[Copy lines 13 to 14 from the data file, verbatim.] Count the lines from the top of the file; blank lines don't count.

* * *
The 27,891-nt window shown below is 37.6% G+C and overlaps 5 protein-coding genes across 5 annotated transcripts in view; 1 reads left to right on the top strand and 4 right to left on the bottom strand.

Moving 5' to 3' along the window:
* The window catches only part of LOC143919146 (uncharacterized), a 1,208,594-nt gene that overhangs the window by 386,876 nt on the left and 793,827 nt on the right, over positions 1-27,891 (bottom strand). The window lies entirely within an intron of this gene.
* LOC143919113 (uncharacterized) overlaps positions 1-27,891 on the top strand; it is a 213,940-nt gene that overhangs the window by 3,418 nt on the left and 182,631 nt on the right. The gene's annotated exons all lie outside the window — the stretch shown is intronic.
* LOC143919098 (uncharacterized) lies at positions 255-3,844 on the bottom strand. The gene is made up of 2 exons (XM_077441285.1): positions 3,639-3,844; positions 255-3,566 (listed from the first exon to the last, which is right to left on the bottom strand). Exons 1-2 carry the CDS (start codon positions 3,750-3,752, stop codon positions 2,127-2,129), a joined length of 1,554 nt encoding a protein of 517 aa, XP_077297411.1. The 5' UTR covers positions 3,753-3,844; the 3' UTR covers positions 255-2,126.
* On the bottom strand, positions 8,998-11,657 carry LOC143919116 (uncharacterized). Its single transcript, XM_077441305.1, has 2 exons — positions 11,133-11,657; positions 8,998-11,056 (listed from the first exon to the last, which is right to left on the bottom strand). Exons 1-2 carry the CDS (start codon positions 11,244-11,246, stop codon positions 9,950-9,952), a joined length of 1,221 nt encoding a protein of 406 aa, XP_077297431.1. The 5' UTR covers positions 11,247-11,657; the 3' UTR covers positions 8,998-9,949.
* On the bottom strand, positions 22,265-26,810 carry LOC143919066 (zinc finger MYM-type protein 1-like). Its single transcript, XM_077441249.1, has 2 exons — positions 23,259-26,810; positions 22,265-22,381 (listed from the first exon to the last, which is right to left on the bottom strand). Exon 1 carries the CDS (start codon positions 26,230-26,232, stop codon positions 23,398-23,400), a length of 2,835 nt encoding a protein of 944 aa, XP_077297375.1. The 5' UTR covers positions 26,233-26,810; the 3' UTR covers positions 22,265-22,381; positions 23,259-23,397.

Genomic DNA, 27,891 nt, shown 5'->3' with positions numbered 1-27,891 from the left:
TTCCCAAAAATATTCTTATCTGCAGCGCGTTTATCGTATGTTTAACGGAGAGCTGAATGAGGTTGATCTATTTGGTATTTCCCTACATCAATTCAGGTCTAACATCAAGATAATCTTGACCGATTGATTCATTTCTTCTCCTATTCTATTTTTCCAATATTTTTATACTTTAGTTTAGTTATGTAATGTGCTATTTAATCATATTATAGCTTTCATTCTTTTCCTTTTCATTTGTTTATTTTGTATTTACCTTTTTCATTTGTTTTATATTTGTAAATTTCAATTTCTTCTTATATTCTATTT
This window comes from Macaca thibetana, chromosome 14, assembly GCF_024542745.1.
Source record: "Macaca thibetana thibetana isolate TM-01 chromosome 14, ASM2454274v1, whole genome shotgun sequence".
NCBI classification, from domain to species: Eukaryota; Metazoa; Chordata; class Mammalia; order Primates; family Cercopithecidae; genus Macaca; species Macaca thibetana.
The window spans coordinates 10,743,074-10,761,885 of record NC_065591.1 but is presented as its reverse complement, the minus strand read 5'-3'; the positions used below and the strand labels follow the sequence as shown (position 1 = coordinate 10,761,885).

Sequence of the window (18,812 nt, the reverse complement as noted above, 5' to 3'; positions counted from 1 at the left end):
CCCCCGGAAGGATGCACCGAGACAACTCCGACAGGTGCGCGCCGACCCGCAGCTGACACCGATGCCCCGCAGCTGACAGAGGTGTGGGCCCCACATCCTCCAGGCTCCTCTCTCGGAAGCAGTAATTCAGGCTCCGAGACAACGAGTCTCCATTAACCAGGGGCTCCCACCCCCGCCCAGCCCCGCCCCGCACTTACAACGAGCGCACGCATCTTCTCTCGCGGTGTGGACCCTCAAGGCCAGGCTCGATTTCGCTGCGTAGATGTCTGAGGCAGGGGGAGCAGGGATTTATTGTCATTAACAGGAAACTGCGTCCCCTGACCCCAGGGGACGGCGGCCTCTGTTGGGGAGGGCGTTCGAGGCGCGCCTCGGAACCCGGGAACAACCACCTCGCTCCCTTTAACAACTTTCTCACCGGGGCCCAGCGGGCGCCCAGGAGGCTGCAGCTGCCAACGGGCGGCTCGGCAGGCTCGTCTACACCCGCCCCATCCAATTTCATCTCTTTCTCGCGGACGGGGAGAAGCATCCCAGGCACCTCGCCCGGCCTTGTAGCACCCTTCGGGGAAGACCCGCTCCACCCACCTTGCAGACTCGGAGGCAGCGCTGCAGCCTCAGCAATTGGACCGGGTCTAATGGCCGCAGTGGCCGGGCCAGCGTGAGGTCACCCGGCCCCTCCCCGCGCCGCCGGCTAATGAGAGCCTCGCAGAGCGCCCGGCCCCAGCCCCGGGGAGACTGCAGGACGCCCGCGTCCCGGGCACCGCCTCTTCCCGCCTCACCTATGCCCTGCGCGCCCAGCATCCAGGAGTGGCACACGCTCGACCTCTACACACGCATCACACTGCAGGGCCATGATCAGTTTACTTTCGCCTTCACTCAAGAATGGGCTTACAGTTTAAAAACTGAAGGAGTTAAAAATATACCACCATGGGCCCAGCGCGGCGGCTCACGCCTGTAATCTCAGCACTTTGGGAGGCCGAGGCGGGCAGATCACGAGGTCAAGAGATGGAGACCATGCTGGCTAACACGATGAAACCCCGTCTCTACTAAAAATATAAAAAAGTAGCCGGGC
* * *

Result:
The window spans coordinates 10,743,074-10,761,885 of record NC_065591.1 but is presented as its reverse complement, the minus strand read 5'-3'; the positions used below and the strand labels follow the sequence as shown (position 1 = coordinate 10,761,885).

Sequence of the window (18,812 nt, the reverse complement as noted above, 5' to 3'; positions counted from 1 at the left end):